Reminiscent of cassoulet—the glorious goose, sausage, and bean casserole from southwestern France—this dish is quicker, easier, and bound to become a winter favorite. If you like, use a green bell pepper in place of the red.
Plus: More Chicken Recipes and Tips
1 2/3 cups lentils (about 2/3 pound)
3 cups water
1 teaspoon salt
1/4 teaspoon dried thyme
1 bay leaf
2 tablespoons cooking oil
1/2 pound dried chorizo or salami, casings removed, cut into 1/8-inch slices
1 onion, chopped
2 cloves garlic, minced
1 red bell pepper, cut into 1-inch pieces
4 chicken thighs
1/4 teaspoon fresh-ground black pepper
2/3 cup canned low-sodium chicken broth or homemade stock
2 tablespoons lemon juice
2 tablespoons chopped fresh parsley
How to Make It
In a large saucepan, bring the lentils, water, 3/4 teaspoon of the salt, the thyme, and bay leaf to a boil over moderately high heat. Reduce the heat. Simmer, covered, until the lentils are tender but not falling apart, about 25 minutes.
Meanwhile, in a large frying pan, heat 1 tablespoon of the oil over moderate heat. Add the chorizo and cook, stirring occasionally, until browned, about 5 minutes. Pour off all but 2 tablespoons of the fat from the pan. Reduce the heat to moderately low and add the onion, garlic, and bell pepper. Cook, stirring occasionally, until the onion is translucent, about 5 minutes. Add the onion mixture to the simmering lentils.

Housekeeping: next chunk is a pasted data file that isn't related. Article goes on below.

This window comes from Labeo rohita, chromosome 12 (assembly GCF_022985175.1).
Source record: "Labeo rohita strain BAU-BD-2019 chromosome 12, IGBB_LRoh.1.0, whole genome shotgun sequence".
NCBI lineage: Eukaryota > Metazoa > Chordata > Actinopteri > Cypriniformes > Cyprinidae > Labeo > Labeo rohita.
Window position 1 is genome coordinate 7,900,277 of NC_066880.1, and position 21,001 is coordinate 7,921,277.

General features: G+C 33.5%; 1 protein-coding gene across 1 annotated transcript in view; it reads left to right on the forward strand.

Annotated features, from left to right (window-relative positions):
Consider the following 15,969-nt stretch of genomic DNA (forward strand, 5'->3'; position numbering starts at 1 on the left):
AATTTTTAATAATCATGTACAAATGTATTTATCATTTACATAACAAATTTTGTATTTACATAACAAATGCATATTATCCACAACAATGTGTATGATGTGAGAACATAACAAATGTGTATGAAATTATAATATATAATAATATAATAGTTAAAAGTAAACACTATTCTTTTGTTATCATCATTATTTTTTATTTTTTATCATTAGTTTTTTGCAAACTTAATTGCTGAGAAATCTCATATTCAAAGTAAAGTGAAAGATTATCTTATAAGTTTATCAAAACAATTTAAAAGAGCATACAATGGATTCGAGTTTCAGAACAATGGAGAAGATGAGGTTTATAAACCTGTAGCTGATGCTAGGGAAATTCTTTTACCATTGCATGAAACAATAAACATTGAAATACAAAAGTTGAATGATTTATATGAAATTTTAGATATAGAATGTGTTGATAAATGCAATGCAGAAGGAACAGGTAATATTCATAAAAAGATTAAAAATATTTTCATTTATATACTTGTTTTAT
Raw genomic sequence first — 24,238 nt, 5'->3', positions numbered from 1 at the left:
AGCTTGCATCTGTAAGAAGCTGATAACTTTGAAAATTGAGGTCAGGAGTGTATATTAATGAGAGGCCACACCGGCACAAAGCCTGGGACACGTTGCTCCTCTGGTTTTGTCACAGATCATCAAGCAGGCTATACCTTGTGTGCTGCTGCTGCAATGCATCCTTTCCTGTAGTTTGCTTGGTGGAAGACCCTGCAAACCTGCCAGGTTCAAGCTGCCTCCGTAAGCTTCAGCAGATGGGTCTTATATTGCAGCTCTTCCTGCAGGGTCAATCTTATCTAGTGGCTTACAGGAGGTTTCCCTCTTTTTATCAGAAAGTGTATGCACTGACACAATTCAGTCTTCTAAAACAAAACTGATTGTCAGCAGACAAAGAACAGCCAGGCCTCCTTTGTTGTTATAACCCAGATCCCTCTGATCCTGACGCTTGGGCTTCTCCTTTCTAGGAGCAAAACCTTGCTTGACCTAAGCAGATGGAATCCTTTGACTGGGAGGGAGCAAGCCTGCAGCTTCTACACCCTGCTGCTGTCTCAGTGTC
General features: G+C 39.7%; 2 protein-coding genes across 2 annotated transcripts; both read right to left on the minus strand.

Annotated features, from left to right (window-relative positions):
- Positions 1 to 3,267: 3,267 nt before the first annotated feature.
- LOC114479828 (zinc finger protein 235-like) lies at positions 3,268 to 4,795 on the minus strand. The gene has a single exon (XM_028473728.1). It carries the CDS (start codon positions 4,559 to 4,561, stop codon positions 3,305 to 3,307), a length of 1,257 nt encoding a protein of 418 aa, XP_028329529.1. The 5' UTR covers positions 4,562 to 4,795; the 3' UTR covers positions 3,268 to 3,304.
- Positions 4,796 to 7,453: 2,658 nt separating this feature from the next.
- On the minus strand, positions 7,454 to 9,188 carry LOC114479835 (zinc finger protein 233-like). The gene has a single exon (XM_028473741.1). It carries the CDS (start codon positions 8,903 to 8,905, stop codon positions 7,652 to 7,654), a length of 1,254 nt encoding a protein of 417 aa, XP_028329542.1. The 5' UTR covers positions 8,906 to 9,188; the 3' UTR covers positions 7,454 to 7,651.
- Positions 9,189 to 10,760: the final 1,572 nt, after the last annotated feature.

Heat the remaining tablespoon of oil in the pan over moderate heat. Season the chicken with the remaining 1/4 teaspoon salt and the black pepper and add it to the pan. Cook the chicken, turning, until brown, about 12 minutes in all. Pour off all the fat from the pan. Add the broth, reduce the heat and simmer, covered, until the chicken is just done, about 15 minutes. Add the pan juices from the chicken to the lentils along with the lemon juice and the parsley. Top with the chicken and let sit, covered, for 5 minutes.
The chorizo, pepper, and lentils pair well with a full-flavored, bold red wine. Two possibilities from France: a red from the Médoc, in Bordeaux, or a Châteauneuf-du-Pape from the southern Rhône Valley.
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